The First Clash
The Miraculous Greek Victory at Marathon and Its Impact on Western Civilization
By Jim Lacey
(Bantam, Hardcover, 9780553807349, 272pp.)
Publication Date: March 29, 2011
List Price: $26.00*
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Marathon—one of history’s most pivotal battles. Its very name evokes images of almost superhuman courage, endurance, and fighting spirit. But until now, the story of what happened at Marathon has been told exclusively through the narrow viewpoint of specialists in antiquity. In this eye-opening new book, acclaimed journalist Jim Lacey, both a military historian and a combat veteran, takes a fresh look at Marathon and reveals why the battle happened, how it was fought, and whether, in fact, it saved Western civilization.
Lacey brilliantly reconstructs the world of the fifth century B.C. leading up to the astonishing military defeat of the Persian Empire by the vastly undermanned but determined Greek defenders. Using the seminal work of Herodotus as his starting point, Lacey reconstructs the tactical and strategic scenario of the battle, including how many combatants each side might have used and who actually led the Greeks. He also disputes the long-repeated myths of Athenian inexperience and effete Persian arrogance.
With the kind of vivid detail that characterizes the best modern war reportage, Lacey shows how the heavily armed Persian army was shocked, demoralized, and ultimately defeated by the relentless assault of the Athenian phalanx, which battered the Persian line in a series of brutal attacks. He reveals the fascinating aftermath of Marathon, how its fighters became the equivalent of our “Greatest Generation,” and challenges the view of many historians that Marathon ultimately proved the Greek “Western way of war” to be the superior strategy for fighting—and winning—battles to the present day.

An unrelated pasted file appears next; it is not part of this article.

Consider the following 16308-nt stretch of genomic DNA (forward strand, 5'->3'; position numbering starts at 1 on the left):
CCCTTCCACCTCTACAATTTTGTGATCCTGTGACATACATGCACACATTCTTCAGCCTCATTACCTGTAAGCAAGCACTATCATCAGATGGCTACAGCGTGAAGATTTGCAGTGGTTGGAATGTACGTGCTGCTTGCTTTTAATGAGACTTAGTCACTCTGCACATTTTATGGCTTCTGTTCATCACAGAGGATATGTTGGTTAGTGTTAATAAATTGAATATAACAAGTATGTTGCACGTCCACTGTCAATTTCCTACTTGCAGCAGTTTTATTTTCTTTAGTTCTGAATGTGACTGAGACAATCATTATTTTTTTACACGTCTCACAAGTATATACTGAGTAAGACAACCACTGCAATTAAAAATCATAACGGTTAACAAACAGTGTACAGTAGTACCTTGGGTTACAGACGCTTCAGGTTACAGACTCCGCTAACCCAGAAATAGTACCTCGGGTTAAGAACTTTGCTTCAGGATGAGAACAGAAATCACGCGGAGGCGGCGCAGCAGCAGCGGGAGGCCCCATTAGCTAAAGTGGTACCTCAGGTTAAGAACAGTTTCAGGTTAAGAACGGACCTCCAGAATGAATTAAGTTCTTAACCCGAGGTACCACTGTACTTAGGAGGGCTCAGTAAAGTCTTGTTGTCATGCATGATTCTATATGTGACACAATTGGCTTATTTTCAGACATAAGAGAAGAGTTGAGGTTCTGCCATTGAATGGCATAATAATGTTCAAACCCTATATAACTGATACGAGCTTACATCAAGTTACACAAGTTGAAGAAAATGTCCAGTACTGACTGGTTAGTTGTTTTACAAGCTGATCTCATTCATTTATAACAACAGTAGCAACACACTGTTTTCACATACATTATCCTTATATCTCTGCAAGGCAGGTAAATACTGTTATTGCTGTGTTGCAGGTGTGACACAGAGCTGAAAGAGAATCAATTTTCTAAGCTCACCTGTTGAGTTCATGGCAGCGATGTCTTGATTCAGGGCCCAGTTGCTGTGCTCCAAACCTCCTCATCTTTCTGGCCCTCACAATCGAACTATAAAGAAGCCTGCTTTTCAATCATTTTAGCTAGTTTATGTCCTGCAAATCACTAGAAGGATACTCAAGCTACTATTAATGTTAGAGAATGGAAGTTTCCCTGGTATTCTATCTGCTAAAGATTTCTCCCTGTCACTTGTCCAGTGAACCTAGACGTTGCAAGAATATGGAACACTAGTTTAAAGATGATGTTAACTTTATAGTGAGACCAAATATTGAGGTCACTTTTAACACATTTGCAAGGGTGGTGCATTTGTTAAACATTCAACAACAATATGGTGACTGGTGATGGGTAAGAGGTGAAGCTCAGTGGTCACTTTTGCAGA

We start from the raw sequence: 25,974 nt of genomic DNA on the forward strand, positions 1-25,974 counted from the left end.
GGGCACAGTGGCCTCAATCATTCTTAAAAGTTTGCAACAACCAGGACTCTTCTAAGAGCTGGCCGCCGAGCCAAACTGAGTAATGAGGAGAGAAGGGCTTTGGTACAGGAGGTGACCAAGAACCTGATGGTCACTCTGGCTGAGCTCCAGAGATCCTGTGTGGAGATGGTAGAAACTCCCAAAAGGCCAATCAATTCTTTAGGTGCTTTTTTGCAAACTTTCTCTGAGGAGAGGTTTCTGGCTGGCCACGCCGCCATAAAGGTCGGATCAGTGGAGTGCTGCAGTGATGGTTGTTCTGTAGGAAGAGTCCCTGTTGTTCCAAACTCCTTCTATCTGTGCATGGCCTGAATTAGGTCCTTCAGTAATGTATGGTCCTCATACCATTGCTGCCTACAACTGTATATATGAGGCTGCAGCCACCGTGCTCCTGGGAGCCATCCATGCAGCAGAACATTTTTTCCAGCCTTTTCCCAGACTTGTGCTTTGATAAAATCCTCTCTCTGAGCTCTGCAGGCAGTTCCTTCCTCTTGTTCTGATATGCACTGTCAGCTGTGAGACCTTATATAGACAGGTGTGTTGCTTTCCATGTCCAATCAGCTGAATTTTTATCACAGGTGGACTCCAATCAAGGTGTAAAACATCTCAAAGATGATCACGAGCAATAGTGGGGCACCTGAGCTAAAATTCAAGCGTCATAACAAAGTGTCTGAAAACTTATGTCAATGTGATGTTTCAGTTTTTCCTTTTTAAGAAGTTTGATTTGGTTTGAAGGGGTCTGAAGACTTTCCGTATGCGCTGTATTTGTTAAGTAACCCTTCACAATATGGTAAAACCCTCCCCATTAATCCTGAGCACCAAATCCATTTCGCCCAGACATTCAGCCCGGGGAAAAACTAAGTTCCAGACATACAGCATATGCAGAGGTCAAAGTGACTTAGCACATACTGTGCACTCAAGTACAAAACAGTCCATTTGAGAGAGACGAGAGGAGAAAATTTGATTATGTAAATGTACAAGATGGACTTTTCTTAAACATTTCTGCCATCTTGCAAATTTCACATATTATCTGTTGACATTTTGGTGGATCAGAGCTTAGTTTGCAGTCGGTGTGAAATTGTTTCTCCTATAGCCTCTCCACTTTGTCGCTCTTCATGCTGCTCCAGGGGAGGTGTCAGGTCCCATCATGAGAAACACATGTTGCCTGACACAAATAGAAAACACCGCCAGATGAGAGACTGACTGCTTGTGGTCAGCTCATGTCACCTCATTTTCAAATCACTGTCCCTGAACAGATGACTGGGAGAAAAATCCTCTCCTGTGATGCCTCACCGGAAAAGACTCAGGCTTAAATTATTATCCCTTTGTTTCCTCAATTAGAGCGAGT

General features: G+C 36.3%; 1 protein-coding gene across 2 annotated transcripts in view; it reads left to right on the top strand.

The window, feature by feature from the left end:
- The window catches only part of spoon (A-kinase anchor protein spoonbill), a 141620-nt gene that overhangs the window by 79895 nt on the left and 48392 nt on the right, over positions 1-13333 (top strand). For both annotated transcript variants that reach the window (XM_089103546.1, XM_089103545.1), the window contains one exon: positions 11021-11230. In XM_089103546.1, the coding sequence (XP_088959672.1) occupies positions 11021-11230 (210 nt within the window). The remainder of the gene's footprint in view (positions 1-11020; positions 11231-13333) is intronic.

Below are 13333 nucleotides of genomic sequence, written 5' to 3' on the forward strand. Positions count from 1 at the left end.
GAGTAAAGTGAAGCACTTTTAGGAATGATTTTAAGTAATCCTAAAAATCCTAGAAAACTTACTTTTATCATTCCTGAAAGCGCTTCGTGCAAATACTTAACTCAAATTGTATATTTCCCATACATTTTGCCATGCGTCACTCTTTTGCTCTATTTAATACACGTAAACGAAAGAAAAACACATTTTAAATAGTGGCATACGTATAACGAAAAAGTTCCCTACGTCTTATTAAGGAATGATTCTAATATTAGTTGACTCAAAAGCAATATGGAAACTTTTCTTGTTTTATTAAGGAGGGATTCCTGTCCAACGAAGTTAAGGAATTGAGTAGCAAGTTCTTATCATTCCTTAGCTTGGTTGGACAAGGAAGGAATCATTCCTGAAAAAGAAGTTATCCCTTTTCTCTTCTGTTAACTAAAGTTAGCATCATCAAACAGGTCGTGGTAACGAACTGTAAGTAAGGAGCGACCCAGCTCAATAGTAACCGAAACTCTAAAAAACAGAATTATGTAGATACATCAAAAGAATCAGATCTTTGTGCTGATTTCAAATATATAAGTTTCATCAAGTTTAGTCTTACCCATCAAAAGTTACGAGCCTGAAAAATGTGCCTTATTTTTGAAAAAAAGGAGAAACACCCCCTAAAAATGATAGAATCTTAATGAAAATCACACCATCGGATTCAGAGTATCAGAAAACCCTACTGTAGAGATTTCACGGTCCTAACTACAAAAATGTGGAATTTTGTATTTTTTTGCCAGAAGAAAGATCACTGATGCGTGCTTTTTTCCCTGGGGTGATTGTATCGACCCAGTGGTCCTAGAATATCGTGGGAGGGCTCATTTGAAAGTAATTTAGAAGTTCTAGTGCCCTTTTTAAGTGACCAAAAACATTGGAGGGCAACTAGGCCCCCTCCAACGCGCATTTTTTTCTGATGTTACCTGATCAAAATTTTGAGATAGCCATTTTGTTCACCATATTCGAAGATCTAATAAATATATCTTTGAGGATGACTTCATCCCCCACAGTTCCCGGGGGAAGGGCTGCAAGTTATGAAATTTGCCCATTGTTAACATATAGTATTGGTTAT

Immediate, visceral, and full of new analyses that defy decades of conventional wisdom, The First Clash is a superb interpretation of a conflict that indeed made the world safe for Aristotle, Plato, and our own modern democracy. But it was also a battle whose legacy and lessons have often been misunderstood—perhaps, now more than ever, at our own peril.
Jim Lacey was an active-duty military officer for twelve years in the 82nd Airborne Division and the 101st Airborne Division. Lacey is currently a professor of strategy, war, and policy at the Marine War College, and an adjunct professor in the Johns Hopkins National Security Program. He also works as a consultant on a number of projects for the United States military. Lacey has written for several publications, including the New York Post and The New York Sun, appears regularly in Military History magazine, and was an embedded journalist for Time magazine during the invasion of Iraq.
Military historian Jim Lacey says the battle of Marathon, where the vastly outnumbered Greeks defeated the Persian army, had a profound impact on Western civilization, and opened an East-West political and cultural divide that shaped the ancient and modern worlds. More at NPR.org
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